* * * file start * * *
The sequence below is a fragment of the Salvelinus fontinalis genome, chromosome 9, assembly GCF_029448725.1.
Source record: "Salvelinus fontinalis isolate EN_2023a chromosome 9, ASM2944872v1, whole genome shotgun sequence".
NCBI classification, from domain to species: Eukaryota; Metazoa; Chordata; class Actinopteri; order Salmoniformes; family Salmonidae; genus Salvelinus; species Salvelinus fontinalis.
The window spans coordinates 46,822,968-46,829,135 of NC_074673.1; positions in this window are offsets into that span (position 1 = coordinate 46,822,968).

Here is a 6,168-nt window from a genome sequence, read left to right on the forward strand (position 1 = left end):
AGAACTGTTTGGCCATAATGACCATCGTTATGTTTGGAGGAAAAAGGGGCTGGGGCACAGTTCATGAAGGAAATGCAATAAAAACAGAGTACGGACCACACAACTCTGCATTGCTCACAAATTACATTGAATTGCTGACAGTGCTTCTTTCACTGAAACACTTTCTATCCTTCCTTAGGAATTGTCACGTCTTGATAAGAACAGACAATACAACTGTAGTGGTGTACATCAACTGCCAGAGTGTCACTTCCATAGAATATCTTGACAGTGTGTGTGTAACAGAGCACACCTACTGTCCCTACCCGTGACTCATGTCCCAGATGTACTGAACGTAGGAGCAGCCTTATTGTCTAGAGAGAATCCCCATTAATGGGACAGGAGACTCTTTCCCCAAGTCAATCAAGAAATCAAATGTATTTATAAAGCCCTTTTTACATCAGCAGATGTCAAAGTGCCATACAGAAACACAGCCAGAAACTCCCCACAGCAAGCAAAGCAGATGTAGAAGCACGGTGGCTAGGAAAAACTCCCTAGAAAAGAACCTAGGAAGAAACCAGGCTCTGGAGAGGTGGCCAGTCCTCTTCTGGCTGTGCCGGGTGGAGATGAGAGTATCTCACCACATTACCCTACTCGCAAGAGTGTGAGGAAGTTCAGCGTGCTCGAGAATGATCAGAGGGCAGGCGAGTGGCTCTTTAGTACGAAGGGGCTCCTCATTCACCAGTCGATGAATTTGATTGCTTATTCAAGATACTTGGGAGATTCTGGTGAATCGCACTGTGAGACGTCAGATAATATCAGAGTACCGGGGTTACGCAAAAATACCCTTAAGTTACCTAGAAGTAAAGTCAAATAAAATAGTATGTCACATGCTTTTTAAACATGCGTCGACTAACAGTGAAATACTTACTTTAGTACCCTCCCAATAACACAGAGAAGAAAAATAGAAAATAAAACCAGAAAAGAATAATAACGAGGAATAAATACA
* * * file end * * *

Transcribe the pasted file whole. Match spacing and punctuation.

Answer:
The sequence below is a fragment of the Salvelinus fontinalis genome, chromosome 9, assembly GCF_029448725.1.
Source record: "Salvelinus fontinalis isolate EN_2023a chromosome 9, ASM2944872v1, whole genome shotgun sequence".
NCBI classification, from domain to species: Eukaryota; Metazoa; Chordata; class Actinopteri; order Salmoniformes; family Salmonidae; genus Salvelinus; species Salvelinus fontinalis.
The window spans coordinates 46,822,968-46,829,135 of NC_074673.1; positions in this window are offsets into that span (position 1 = coordinate 46,822,968).

Here is a 6,168-nt window from a genome sequence, read left to right on the forward strand (position 1 = left end):
AGAACTGTTTGGCCATAATGACCATCGTTATGTTTGGAGGAAAAAGGGGCTGGGGCACAGTTCATGAAGGAAATGCAATAAAAACAGAGTACGGACCACACAACTCTGCATTGCTCACAAATTACATTGAATTGCTGACAGTGCTTCTTTCACTGAAACACTTTCTATCCTTCCTTAGGAATTGTCACGTCTTGATAAGAACAGACAATACAACTGTAGTGGTGTACATCAACTGCCAGAGTGTCACTTCCATAGAATATCTTGACAGTGTGTGTGTAACAGAGCACACCTACTGTCCCTACCCGTGACTCATGTCCCAGATGTACTGAACGTAGGAGCAGCCTTATTGTCTAGAGAGAATCCCCATTAATGGGACAGGAGACTCTTTCCCCAAGTCAATCAAGAAATCAAATGTATTTATAAAGCCCTTTTTACATCAGCAGATGTCAAAGTGCCATACAGAAACACAGCCAGAAACTCCCCACAGCAAGCAAAGCAGATGTAGAAGCACGGTGGCTAGGAAAAACTCCCTAGAAAAGAACCTAGGAAGAAACCAGGCTCTGGAGAGGTGGCCAGTCCTCTTCTGGCTGTGCCGGGTGGAGATGAGAGTATCTCACCACATTACCCTACTCGCAAGAGTGTGAGGAAGTTCAGCGTGCTCGAGAATGATCAGAGGGCAGGCGAGTGGCTCTTTAGTACGAAGGGGCTCCTCATTCACCAGTCGATGAATTTGATTGCTTATTCAAGATACTTGGGAGATTCTGGTGAATCGCACTGTGAGACGTCAGATAATATCAGAGTACCGGGGTTACGCAAAAATACCCTTAAGTTACCTAGAAGTAAAGTCAAATAAAATAGTATGTCACATGCTTTTTAAACATGCGTCGACTAACAGTGAAATACTTACTTTAGTACCCTCCCAATAACACAGAGAAGAAAAATAGAAAATAAAACCAGAAAAGAATAATAACGAGGAATAAATACA